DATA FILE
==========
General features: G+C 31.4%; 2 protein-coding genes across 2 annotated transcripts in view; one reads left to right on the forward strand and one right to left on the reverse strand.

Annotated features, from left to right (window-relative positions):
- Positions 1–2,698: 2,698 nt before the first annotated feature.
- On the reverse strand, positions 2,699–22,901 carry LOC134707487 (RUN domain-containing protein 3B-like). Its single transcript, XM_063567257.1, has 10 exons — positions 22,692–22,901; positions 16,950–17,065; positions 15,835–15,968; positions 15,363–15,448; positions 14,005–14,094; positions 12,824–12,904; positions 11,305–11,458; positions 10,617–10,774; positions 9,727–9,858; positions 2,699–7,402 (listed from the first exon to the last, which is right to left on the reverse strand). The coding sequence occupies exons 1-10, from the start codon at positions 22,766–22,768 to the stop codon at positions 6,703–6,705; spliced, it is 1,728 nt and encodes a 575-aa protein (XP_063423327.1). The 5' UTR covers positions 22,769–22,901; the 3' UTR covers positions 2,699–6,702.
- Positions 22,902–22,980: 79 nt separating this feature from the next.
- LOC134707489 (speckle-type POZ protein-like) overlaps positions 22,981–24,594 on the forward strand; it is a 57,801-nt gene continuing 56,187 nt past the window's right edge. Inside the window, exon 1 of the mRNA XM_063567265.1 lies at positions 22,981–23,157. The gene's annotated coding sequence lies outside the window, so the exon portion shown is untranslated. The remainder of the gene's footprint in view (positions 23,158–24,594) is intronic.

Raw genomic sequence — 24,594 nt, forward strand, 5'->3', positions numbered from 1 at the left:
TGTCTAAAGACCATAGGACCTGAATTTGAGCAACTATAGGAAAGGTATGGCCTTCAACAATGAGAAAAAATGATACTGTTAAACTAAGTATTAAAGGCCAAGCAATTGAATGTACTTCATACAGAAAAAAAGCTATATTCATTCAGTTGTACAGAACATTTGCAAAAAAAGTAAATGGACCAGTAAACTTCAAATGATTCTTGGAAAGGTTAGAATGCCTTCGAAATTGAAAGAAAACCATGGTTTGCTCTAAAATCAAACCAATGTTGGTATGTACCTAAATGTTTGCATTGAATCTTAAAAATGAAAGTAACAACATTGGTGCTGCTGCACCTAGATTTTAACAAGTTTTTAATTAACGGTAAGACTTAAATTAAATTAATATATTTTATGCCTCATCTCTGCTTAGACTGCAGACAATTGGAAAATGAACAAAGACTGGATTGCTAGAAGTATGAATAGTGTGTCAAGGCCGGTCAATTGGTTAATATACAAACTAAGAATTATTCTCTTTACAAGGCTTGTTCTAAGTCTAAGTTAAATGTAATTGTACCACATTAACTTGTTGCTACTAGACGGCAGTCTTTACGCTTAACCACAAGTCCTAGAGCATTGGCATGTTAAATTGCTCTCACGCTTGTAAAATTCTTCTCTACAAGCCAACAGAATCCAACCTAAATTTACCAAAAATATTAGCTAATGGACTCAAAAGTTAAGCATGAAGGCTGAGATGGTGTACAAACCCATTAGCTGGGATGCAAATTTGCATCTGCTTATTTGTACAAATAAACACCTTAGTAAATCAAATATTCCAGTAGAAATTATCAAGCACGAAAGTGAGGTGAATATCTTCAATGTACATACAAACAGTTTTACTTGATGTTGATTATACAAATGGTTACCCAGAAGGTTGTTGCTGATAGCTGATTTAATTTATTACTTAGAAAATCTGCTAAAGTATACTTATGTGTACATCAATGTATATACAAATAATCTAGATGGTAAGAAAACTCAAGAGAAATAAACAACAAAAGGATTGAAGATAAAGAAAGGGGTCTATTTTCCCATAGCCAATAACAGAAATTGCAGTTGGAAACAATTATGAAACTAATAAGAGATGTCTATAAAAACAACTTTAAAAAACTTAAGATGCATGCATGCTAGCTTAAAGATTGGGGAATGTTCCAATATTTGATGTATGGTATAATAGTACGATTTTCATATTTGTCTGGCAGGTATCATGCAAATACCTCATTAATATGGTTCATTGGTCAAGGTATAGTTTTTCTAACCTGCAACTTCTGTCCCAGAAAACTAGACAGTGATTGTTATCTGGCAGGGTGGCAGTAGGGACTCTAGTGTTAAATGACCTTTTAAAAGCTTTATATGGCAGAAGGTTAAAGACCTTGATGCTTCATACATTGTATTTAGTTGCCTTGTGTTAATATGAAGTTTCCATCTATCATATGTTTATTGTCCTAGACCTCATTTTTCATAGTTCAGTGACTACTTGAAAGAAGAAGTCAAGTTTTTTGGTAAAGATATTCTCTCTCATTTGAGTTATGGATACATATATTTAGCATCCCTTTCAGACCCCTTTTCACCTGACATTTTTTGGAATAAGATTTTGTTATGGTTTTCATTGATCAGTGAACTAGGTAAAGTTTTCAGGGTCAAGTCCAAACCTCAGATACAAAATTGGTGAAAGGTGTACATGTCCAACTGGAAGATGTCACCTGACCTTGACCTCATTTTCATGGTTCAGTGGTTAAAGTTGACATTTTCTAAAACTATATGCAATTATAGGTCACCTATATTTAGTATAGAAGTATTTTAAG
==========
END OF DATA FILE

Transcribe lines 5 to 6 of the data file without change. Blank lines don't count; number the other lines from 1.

- Positions 22,902–22,980: 79 nt separating this feature from the next.
- LOC134707489 (speckle-type POZ protein-like) overlaps positions 22,981–24,594 on the forward strand; it is a 57,801-nt gene continuing 56,187 nt past the window's right edge. Inside the window, exon 1 of the mRNA XM_063567265.1 lies at positions 22,981–23,157. The gene's annotated coding sequence lies outside the window, so the exon portion shown is untranslated. The remainder of the gene's footprint in view (positions 23,158–24,594) is intronic.